Friday, August 13, 2010


"The goal of marketers interested in creating successful viral marketing programs is to identify individuals with high Social Networking Potential (SNP) and create viral messages that appeal to this segment of the population and have a high probability of being taken by another competitor." - Wikipedia

I love the movie KICK-ASS for all sorts of reasons:
  • It subverts the usual "superhero" genre in film
  • It empowers kids (despite its detractors)
  • It fuels nostalgia and the way adults wish their early teen years could have been

But I also love the film's use of viral social networking, particularly how it integrates YouTube into the story's plotline. There's a scene where main character Dave Lizewski (as self-professed superhero Kick-Ass) beats some thugs while a witness captures the beating on his phone, only to later upload it to YouTube.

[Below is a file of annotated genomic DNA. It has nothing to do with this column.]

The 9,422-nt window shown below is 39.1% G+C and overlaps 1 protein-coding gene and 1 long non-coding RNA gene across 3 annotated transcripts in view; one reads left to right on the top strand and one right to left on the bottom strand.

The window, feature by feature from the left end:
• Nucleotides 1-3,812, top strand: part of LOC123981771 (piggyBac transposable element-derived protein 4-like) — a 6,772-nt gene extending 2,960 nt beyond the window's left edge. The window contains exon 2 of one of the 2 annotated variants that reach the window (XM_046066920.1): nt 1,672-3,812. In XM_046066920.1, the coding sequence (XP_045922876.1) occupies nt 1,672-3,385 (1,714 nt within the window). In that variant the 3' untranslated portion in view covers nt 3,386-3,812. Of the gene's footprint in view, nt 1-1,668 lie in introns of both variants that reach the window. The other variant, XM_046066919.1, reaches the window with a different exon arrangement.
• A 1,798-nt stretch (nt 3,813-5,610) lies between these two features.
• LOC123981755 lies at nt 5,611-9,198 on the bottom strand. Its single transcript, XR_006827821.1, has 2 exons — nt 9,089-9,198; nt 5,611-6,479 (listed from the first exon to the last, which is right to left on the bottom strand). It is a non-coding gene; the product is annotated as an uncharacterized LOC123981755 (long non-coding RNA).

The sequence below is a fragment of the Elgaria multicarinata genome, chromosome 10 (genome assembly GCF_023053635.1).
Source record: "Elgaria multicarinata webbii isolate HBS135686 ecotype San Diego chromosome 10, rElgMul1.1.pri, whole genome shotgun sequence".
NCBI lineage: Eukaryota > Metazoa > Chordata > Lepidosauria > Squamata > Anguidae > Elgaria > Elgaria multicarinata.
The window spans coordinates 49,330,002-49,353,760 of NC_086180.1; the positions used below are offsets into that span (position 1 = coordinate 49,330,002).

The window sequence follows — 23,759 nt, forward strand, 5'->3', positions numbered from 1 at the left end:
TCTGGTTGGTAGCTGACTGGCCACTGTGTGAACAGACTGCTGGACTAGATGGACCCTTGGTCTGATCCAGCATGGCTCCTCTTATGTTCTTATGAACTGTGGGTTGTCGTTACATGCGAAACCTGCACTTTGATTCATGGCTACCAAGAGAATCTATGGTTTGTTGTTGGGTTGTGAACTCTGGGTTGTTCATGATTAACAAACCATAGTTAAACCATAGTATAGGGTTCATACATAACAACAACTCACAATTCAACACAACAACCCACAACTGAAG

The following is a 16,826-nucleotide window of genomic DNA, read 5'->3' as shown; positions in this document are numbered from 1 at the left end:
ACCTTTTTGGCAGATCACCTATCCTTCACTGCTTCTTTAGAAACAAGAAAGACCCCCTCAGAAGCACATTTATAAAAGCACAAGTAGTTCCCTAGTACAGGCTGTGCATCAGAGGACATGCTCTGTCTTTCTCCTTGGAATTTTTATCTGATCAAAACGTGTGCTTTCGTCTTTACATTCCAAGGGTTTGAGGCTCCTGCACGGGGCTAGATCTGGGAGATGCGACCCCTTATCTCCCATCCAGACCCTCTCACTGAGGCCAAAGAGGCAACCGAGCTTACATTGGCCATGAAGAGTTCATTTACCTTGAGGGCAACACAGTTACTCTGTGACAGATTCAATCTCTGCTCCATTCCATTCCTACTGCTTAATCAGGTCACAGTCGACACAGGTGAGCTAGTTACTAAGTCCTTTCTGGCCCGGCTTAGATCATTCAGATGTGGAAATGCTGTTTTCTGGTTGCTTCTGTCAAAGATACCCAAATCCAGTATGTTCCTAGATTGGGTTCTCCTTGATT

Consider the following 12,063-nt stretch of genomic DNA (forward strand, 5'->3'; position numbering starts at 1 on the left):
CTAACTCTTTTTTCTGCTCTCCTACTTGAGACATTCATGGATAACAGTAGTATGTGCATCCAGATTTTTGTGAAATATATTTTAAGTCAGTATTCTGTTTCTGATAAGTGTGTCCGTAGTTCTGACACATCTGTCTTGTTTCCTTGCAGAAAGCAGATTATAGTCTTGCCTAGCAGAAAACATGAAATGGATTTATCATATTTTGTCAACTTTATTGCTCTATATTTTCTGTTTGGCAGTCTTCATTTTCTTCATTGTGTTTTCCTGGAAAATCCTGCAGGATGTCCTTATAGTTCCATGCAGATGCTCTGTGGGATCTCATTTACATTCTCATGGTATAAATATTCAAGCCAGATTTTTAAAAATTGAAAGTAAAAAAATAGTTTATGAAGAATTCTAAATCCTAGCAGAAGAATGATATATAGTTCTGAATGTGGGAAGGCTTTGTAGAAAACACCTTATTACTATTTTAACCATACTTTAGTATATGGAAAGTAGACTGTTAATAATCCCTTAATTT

The video goes viral, generating over 24,000,000 views, causing the national news to pick up the story. This YouTube sensation becomes a marketing vehicle for the newly minted "superhero," who picks up over 16,000 "friends" on his MySpace account (as opposed to alter-ego Dave's paltry 38).

Because this video has an almost built-in SNP, it blows Kick-Ass into the public consciousness, giving the superhero auto street-cred and legitimacy (yet Kick-Ass will still have to prove himself and his abilities, if not to his "fans" but to himself).

So, viral can lead to success and, if you want something to go viral, you need to make it viral-worthy whether internally within your company or externally to your targeted market. Just posting something on YouTube (unless your Kick-Ass) doesn't mean you'll automatically get an audience. You need to identify those individuals in your market with high SNP and then rely on them to spread it.

Viral anything is a leap of faith but worth taking if you want your product/brand to gain an audience. But you'll still need to prove yourself.

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